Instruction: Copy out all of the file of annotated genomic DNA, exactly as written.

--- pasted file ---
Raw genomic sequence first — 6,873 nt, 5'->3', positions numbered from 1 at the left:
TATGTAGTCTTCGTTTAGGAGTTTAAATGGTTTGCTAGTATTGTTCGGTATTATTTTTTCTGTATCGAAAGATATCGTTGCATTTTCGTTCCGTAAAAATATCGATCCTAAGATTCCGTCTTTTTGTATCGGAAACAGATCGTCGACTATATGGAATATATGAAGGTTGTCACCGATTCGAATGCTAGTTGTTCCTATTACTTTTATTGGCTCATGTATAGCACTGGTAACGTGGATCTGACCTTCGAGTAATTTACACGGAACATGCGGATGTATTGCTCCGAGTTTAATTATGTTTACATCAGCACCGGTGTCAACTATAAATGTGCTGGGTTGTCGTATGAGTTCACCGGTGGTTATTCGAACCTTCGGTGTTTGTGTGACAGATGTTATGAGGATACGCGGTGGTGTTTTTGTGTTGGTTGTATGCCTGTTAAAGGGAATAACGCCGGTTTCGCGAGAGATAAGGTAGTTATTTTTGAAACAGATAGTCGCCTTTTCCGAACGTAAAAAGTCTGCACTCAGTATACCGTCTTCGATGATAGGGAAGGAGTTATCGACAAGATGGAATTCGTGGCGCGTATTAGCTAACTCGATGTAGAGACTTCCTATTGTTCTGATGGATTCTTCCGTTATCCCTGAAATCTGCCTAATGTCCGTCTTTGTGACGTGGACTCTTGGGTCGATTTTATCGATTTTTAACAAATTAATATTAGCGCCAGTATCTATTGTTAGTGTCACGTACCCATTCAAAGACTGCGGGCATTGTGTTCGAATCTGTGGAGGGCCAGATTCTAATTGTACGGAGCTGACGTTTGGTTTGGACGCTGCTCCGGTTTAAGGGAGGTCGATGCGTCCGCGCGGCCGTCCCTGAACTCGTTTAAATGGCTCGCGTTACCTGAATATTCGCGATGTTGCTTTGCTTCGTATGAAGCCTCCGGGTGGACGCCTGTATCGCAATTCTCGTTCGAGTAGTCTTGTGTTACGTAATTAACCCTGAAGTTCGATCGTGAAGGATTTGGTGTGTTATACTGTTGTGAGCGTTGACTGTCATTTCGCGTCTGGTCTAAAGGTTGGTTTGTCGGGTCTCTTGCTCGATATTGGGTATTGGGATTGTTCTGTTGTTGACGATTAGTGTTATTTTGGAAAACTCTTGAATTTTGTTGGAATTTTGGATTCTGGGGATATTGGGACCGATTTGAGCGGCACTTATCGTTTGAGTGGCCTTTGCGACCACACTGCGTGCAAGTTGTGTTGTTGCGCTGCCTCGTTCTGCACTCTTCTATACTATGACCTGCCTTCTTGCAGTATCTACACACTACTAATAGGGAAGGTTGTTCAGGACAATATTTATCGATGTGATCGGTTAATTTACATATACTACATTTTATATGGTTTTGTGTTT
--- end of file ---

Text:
Raw genomic sequence first — 6,873 nt, 5'->3', positions numbered from 1 at the left:
TATGTAGTCTTCGTTTAGGAGTTTAAATGGTTTGCTAGTATTGTTCGGTATTATTTTTTCTGTATCGAAAGATATCGTTGCATTTTCGTTCCGTAAAAATATCGATCCTAAGATTCCGTCTTTTTGTATCGGAAACAGATCGTCGACTATATGGAATATATGAAGGTTGTCACCGATTCGAATGCTAGTTGTTCCTATTACTTTTATTGGCTCATGTATAGCACTGGTAACGTGGATCTGACCTTCGAGTAATTTACACGGAACATGCGGATGTATTGCTCCGAGTTTAATTATGTTTACATCAGCACCGGTGTCAACTATAAATGTGCTGGGTTGTCGTATGAGTTCACCGGTGGTTATTCGAACCTTCGGTGTTTGTGTGACAGATGTTATGAGGATACGCGGTGGTGTTTTTGTGTTGGTTGTATGCCTGTTAAAGGGAATAACGCCGGTTTCGCGAGAGATAAGGTAGTTATTTTTGAAACAGATAGTCGCCTTTTCCGAACGTAAAAAGTCTGCACTCAGTATACCGTCTTCGATGATAGGGAAGGAGTTATCGACAAGATGGAATTCGTGGCGCGTATTAGCTAACTCGATGTAGAGACTTCCTATTGTTCTGATGGATTCTTCCGTTATCCCTGAAATCTGCCTAATGTCCGTCTTTGTGACGTGGACTCTTGGGTCGATTTTATCGATTTTTAACAAATTAATATTAGCGCCAGTATCTATTGTTAGTGTCACGTACCCATTCAAAGACTGCGGGCATTGTGTTCGAATCTGTGGAGGGCCAGATTCTAATTGTACGGAGCTGACGTTTGGTTTGGACGCTGCTCCGGTTTAAGGGAGGTCGATGCGTCCGCGCGGCCGTCCCTGAACTCGTTTAAATGGCTCGCGTTACCTGAATATTCGCGATGTTGCTTTGCTTCGTATGAAGCCTCCGGGTGGACGCCTGTATCGCAATTCTCGTTCGAGTAGTCTTGTGTTACGTAATTAACCCTGAAGTTCGATCGTGAAGGATTTGGTGTGTTATACTGTTGTGAGCGTTGACTGTCATTTCGCGTCTGGTCTAAAGGTTGGTTTGTCGGGTCTCTTGCTCGATATTGGGTATTGGGATTGTTCTGTTGTTGACGATTAGTGTTATTTTGGAAAACTCTTGAATTTTGTTGGAATTTTGGATTCTGGGGATATTGGGACCGATTTGAGCGGCACTTATCGTTTGAGTGGCCTTTGCGACCACACTGCGTGCAAGTTGTGTTGTTGCGCTGCCTCGTTCTGCACTCTTCTATACTATGACCTGCCTTCTTGCAGTATCTACACACTACTAATAGGGAAGGTTGTTCAGGACAATATTTATCGATGTGATCGGTTAATTTACATATACTACATTTTATATGGTTTTGTGTTT